The impact of Destiny on the industry could be big, because it would make "Destiny clones" appear and we'd see a huge trend towards consoles - a scary thought for PC gamers, but not that scary, since consoles and PCs have an odd chemistry that could be several books long in discussion, however, I will say that, while I'm not time wizard, I can say that we could definitely see social interaction (the crowning hallmark of MMOs) as a major feature of future games, and that the MMO model of letting people hang out in town together and chill out is totally a thing that every game will need. A big win for social players, and as a consquence, a great boon for MMOs as it further brings the idea of "social gameplay" to the mainstream. By social gameplay, I mean, sitting around and hanging out with folks who aren't engaged in battle.
The Shocking Conclusion - Phantasy Star Online Mainstream
Two games that people love being addicted to are PSO and Monster Hunter and Destiny, with the Tower, is going to secure its place in the same league with them. Guardians in Destiny and guardians in Phantasy Star Universe are sorta similar, one fighting the darkness and the other SEED. I’ve known ever so many people to sit and play PSO all day every day. PSO never has hit mainstream here in the west because it was way before its time and when its time came it hadn’t changed for what the industry wanted.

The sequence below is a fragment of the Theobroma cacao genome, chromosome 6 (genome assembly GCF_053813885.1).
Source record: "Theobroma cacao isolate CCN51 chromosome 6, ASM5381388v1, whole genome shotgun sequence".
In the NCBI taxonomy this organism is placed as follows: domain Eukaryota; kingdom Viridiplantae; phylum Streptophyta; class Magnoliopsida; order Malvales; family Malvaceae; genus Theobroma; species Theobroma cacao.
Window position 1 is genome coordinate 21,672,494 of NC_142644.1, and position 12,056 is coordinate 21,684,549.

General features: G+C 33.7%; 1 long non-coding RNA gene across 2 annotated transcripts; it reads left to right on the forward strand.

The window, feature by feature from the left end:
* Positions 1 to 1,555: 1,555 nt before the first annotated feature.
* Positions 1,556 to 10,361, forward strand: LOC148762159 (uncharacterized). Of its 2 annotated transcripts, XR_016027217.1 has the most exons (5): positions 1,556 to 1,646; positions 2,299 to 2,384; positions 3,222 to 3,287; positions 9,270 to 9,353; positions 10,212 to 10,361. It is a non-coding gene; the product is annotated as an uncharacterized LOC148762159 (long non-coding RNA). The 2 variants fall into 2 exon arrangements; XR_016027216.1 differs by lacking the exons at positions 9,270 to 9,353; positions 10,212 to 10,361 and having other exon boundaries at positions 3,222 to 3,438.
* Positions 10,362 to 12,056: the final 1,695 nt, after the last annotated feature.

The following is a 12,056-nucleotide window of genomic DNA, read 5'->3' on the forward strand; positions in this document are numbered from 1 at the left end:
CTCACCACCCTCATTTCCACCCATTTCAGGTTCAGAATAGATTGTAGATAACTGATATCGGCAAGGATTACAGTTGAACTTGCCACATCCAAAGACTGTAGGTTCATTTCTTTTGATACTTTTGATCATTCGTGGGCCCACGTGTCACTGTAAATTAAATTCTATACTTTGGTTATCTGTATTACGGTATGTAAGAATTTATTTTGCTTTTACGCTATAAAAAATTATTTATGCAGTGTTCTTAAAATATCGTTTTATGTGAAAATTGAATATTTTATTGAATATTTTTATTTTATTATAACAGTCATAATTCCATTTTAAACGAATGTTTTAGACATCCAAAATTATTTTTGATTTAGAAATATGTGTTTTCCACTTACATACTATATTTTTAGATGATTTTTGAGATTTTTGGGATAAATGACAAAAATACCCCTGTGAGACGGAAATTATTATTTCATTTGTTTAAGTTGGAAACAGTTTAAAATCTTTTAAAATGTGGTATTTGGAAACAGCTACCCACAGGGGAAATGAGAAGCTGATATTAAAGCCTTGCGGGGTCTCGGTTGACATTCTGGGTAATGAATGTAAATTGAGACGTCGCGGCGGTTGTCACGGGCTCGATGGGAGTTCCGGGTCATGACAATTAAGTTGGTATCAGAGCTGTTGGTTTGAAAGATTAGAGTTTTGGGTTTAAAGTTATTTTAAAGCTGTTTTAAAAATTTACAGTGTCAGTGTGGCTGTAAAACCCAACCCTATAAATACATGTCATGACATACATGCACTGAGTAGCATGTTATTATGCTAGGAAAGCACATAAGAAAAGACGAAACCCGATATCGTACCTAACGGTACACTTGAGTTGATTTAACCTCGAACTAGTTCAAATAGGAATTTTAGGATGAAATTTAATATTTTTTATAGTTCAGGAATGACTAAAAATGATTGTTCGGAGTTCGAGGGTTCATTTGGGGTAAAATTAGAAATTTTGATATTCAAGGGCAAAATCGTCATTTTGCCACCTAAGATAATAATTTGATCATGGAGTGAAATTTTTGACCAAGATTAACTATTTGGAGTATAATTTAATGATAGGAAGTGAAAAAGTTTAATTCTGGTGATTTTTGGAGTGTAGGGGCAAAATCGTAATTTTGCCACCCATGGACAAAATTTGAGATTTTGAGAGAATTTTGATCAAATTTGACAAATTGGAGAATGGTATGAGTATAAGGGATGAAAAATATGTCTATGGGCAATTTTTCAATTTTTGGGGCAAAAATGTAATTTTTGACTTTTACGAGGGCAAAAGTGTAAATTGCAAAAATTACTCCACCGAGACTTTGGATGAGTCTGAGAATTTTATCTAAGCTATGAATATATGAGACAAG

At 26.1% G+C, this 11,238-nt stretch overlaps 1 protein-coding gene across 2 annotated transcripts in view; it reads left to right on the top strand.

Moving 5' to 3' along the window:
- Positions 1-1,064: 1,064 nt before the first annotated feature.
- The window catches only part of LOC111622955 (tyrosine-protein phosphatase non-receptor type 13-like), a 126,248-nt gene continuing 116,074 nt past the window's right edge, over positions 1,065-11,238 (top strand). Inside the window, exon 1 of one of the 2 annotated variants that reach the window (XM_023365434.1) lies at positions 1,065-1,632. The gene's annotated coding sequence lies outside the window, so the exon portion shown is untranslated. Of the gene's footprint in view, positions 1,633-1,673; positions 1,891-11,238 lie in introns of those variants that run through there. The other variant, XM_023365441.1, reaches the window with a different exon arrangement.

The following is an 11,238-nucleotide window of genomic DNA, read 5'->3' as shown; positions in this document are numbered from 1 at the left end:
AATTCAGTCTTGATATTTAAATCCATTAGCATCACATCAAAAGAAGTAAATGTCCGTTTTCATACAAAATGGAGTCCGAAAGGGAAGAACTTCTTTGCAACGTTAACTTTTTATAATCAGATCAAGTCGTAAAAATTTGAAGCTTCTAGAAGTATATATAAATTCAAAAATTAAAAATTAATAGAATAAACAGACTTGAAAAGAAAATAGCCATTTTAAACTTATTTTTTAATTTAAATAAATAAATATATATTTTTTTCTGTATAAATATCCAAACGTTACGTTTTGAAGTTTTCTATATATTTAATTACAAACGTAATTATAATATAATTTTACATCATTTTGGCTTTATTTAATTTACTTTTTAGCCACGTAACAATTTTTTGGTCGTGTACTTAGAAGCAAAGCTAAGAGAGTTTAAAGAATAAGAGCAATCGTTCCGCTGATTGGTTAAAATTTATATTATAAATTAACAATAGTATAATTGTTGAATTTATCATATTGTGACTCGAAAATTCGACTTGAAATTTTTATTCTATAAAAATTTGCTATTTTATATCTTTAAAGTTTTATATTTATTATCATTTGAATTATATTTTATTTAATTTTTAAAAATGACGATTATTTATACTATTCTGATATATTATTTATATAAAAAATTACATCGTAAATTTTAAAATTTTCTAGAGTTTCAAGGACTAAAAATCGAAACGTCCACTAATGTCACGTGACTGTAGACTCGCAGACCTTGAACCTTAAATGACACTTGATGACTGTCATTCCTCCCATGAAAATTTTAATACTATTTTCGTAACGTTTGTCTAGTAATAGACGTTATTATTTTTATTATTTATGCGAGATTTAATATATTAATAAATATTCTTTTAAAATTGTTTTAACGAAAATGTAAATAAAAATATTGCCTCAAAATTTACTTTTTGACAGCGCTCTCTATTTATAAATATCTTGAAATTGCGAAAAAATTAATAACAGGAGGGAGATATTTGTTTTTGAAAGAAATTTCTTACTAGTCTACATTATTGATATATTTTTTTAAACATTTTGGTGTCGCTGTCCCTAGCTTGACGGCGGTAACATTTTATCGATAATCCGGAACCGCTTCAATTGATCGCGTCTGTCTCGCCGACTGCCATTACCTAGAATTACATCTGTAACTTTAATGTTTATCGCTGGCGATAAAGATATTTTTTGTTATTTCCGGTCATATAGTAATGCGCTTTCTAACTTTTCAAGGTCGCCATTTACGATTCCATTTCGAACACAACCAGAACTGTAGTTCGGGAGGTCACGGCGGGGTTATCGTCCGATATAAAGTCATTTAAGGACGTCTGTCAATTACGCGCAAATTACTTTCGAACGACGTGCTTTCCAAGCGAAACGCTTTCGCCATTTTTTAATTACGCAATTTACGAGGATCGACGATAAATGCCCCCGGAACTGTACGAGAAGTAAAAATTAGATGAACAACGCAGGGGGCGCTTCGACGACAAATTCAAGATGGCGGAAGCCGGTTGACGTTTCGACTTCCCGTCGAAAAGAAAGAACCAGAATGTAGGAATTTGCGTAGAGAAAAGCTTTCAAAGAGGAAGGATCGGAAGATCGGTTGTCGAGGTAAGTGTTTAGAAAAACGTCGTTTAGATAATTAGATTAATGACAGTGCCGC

Anyway, point of the matter is, games in which you have a strong social experience (with a social hub and the sorts), prestige items / gear, character building, and adventures all have a chance to be addictive and appease the mass market. As long as the barrier of entry is low, you have incentive to talk with both your friends and strangers, and the gameplay is solid then you’re good to go on becoming the next household name and the bane of parents everywhere that are trying to get their kids to go to sleep on time.
With that said, we won’t know until later this year if Destiny is a flash in the pan and, after selling two hundred billion copies, everyone collectively throws it down, or if it becomes something… new, something that grabs the attention of everyone and sticks, much like cheese in a non-non-stick skillet (you’re reading that right, or wrong, depending on your views on how English should be used).